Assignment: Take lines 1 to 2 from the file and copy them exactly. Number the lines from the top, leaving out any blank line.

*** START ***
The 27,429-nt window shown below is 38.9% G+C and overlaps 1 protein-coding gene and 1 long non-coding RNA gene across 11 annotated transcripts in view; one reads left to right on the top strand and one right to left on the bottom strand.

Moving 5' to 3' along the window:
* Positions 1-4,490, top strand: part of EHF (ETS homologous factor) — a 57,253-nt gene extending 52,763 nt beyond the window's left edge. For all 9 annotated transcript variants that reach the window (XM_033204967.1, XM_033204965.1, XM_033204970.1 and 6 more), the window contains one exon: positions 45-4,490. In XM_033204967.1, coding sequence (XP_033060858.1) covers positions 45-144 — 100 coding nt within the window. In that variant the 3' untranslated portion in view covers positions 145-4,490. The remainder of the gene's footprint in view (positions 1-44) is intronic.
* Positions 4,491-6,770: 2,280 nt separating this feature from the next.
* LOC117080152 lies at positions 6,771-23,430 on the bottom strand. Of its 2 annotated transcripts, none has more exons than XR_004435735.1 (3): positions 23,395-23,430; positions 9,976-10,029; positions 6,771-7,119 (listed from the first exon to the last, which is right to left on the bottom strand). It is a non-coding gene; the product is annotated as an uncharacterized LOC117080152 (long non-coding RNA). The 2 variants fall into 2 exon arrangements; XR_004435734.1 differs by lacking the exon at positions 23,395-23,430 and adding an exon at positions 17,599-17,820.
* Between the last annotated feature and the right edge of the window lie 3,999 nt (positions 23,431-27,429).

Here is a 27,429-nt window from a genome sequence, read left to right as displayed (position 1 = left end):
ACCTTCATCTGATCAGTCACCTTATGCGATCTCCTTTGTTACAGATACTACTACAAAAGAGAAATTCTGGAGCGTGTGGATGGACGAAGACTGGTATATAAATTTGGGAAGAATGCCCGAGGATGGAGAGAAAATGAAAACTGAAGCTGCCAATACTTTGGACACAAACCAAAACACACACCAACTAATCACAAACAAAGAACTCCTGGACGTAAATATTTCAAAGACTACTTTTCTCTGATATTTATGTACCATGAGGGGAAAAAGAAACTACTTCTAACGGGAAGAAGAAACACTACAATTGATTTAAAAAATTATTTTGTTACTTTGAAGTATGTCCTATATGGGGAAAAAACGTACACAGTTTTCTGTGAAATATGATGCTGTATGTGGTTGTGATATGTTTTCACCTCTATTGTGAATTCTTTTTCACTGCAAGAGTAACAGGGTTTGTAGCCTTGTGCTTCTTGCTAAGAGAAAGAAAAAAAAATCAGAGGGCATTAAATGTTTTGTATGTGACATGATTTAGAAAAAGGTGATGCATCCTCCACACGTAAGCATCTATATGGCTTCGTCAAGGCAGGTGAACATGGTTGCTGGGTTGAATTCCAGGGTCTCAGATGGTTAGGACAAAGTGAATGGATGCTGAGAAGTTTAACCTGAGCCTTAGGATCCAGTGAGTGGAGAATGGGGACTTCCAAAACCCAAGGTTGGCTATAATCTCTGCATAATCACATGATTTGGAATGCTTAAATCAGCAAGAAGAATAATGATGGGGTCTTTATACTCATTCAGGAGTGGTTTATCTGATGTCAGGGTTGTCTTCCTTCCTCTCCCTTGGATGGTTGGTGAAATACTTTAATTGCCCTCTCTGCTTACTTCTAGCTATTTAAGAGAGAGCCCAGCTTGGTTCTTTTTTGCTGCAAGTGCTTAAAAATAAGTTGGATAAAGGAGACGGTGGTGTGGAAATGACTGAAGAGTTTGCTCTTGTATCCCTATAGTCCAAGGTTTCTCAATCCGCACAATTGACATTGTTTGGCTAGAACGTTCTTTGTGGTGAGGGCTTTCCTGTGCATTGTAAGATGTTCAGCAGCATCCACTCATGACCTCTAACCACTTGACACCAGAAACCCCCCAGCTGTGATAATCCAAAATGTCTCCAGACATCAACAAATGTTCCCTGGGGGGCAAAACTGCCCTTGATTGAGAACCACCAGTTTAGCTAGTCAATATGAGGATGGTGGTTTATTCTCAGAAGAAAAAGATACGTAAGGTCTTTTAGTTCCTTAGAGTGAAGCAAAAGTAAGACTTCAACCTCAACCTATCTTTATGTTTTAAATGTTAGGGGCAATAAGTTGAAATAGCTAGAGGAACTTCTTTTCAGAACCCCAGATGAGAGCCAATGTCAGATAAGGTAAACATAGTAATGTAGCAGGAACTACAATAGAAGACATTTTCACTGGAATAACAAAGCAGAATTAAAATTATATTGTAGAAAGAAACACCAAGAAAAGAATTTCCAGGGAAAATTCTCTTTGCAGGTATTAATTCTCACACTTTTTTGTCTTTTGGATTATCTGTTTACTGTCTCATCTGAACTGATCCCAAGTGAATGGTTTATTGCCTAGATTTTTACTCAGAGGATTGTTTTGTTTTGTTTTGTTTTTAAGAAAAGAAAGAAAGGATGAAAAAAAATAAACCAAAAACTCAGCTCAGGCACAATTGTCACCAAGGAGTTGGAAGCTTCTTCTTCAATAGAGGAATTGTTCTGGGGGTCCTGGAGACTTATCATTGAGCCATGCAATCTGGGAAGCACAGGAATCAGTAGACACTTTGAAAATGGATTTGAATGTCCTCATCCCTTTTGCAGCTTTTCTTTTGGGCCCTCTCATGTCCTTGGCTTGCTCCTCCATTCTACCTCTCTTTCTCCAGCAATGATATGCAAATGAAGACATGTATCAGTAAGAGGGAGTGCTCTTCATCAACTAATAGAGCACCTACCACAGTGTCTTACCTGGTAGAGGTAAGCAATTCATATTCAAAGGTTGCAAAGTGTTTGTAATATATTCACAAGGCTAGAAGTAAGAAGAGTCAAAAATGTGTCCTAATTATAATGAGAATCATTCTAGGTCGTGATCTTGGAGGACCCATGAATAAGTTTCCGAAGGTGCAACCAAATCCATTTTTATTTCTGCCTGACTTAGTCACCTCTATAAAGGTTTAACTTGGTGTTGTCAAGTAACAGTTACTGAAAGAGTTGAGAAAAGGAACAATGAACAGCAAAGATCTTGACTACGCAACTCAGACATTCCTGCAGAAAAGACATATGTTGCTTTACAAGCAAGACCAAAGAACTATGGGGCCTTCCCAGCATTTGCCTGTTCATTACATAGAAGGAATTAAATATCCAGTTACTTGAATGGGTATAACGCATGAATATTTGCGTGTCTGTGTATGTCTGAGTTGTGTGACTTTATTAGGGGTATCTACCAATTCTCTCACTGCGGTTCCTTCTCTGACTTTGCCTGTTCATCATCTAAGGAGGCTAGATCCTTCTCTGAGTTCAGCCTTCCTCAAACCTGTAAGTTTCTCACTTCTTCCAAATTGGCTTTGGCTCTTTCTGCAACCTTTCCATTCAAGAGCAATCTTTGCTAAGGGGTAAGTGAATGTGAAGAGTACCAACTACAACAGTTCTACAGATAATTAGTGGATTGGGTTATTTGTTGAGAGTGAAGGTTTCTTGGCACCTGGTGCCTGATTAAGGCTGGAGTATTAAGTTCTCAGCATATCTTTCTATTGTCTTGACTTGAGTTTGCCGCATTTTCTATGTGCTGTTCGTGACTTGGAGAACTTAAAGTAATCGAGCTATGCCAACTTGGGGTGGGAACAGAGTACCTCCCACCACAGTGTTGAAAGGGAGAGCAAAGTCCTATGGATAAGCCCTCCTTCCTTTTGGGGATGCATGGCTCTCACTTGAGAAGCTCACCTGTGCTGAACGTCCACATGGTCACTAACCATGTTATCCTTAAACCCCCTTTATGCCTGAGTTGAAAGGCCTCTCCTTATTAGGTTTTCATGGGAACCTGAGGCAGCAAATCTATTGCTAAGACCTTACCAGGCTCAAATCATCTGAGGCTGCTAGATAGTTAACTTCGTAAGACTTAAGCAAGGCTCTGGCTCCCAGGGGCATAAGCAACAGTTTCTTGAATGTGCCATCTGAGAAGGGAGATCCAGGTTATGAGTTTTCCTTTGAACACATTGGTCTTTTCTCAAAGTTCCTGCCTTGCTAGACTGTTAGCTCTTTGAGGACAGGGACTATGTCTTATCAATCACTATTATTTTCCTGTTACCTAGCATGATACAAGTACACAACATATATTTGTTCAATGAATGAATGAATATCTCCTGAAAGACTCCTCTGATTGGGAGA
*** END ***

The 27,429-nt window shown below is 38.9% G+C and overlaps 1 protein-coding gene and 1 long non-coding RNA gene across 11 annotated transcripts in view; one reads left to right on the top strand and one right to left on the bottom strand.

Moving 5' to 3' along the window: